Usually, several millions of N-body simulations would need to be run, but Kobayashi’s team were able to use machine learning to teach their program to calculate the power spectrum at the same level of accuracy as a simulation, even for a cosmological model for which the simulation had not yet been run. This technology is called an Emulator, and is already being used in computer science fields outside of astronomy.
"By combining machine learning with numerical simulations, which cost a lot, we have been able to analyze data from astronomical observations with high precision. These emulators have been used in cosmology studies before, but hardly anyone has been able to take into account the numerous other effects, which would compromise cosmological parameter results using real galaxy survey data. Our emulator does and has been able to analyze real observation data. This study has opened up a new frontier to large-scale structural data analysis," said the lead author Kobayashi.
However, to apply the emulator to actual galaxy survey data, the team had to take into account “galaxy bias” uncertainty, an uncertainty taking into consideration that researchers cannot accurately predict where galaxies form in the universe because of their complicated physics inherent in galaxy formation. To overcome this difficulty, the team focused on simulating the distribution of dark matter “halos”, where there is a high density of dark matter and high probability of galaxies forming. The team succeeded in making a flexible model prediction for a given cosmological model, by introducing a sufficient number of “nuisance” parameters to take into account the galaxy bias uncertainty.
A comparison of the Sloan Digital Sky Survey’s three-dimensional galaxy map and the results generated by an Emulator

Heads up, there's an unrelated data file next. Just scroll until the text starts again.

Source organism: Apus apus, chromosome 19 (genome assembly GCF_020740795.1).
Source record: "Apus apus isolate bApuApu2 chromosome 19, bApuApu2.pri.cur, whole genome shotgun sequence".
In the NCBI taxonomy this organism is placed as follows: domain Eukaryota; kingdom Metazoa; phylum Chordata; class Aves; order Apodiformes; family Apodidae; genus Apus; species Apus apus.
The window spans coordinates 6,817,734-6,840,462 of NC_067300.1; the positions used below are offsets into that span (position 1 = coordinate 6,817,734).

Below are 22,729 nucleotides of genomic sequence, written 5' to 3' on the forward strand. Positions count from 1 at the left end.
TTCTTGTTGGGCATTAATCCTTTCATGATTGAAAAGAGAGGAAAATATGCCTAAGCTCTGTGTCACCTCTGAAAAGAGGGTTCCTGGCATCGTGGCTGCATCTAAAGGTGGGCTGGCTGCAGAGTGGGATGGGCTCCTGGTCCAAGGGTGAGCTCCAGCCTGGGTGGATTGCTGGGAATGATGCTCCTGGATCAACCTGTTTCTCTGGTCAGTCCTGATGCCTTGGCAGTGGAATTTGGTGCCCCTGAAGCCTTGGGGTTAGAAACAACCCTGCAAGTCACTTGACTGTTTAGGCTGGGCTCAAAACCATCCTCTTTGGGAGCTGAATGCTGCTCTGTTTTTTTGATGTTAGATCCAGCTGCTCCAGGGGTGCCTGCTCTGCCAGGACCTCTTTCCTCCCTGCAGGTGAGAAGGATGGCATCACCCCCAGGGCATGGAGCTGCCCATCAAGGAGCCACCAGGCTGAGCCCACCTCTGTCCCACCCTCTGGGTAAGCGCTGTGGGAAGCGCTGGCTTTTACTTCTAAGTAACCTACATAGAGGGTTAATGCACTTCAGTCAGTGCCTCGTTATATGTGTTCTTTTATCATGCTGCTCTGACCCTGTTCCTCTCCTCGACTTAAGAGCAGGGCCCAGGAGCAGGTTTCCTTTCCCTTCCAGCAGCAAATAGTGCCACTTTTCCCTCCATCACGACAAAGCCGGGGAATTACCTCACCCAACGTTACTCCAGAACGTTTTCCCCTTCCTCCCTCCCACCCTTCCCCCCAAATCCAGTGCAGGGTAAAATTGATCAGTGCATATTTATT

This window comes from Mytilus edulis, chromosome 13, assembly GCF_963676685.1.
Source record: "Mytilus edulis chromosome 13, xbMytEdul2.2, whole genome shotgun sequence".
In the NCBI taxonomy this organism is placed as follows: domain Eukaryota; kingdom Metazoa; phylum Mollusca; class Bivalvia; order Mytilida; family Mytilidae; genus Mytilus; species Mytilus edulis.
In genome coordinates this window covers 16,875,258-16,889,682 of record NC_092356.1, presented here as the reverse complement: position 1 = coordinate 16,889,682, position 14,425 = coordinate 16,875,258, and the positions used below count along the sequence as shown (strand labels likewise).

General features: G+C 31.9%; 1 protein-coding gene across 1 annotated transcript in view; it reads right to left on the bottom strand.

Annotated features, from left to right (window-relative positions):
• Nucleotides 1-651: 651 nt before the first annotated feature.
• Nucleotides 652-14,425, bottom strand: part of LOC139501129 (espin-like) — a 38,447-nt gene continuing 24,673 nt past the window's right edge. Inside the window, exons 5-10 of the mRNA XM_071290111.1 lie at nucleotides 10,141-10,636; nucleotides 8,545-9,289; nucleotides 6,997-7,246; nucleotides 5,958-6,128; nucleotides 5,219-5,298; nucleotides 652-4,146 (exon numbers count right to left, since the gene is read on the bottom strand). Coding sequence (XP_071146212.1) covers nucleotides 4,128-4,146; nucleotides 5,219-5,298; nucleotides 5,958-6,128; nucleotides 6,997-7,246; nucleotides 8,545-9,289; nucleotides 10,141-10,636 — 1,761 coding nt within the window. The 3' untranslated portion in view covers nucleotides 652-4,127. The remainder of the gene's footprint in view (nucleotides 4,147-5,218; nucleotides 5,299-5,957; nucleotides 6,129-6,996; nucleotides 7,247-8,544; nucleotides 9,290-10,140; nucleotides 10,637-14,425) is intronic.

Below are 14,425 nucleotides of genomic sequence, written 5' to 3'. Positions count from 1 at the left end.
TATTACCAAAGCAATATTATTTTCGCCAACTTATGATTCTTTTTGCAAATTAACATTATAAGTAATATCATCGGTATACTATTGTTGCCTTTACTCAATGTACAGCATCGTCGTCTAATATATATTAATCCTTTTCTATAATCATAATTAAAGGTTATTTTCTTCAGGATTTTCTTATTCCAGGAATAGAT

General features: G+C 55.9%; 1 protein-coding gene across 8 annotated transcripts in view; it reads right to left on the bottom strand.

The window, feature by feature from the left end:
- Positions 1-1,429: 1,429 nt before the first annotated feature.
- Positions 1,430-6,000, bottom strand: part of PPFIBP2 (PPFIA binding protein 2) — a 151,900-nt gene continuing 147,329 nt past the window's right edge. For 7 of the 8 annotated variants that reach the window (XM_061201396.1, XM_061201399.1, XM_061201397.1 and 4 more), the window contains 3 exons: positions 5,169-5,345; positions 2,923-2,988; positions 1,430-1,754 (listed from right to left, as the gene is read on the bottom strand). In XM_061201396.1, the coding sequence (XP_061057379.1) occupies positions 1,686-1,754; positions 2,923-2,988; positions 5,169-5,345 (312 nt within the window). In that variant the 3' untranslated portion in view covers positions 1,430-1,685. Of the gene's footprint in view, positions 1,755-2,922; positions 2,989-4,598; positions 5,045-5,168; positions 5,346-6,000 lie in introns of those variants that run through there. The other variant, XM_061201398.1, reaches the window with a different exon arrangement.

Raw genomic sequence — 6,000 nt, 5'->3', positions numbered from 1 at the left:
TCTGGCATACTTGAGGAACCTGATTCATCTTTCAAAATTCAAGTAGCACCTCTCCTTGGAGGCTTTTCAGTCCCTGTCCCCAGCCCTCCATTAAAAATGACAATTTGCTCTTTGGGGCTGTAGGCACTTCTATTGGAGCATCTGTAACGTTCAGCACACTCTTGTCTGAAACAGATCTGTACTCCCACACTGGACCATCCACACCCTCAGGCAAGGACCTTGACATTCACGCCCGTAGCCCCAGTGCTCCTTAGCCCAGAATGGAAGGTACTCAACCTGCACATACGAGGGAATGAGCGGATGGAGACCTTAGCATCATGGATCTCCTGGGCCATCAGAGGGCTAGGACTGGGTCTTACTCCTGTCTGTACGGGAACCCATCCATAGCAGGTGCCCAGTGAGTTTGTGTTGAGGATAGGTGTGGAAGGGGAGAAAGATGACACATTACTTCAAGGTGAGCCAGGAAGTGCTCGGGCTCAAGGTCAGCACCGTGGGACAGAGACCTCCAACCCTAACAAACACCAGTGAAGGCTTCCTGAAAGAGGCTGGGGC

A comparison of the Sloan Digital Sky Survey’s three-dimensional galaxy map and the results generated by the Emulator developed by Kobayashi et al. The x-axis shows the fraction of matter in the current universe, the y-axis shows the physical parameters corresponding to the clumpiness of the current universe (the bigger the number, the more galaxies exist in that universe). The light blue and dark blue bands correspond to 68% and 95% confidence, and inside this area shows the probability that there is a real value of the universe here. The orange band corresponds to results from the SSDS. (Image: Yosuke Kobayashi)
Then the team compared the model prediction to an actual SDSS data set, and successfully measured cosmological parameters to high precision. It confirms as an independent analysis that only about 30 per cent of all energy comes from matter (mainly dark matter), and that the remaining 70 per cent is the result of dark energy causing the accelerated expansion of the universe.
They also succeeded to measure the clumpiness of matter in our universe, while the conventional method used to analyze the galaxy 3D maps was not able to determine these two parameters simultaneously. The precision of their parameter measurement exceeds that obtained by the previous analyses of galaxy surveys. These results demonstrate the effectiveness of the emulator developed in this study.
The next step for the research team will be to continue to study dark matter mass and the nature of dark energy by applying their emulator to galaxy maps that will be captured by the Prime Focus Spectrograph, under development, led by the Kavli IPMU, to be mounted on NAOJ’s Subaru Telescope.
Source: Kavli Institute for the Physics and Mathematics of the Universe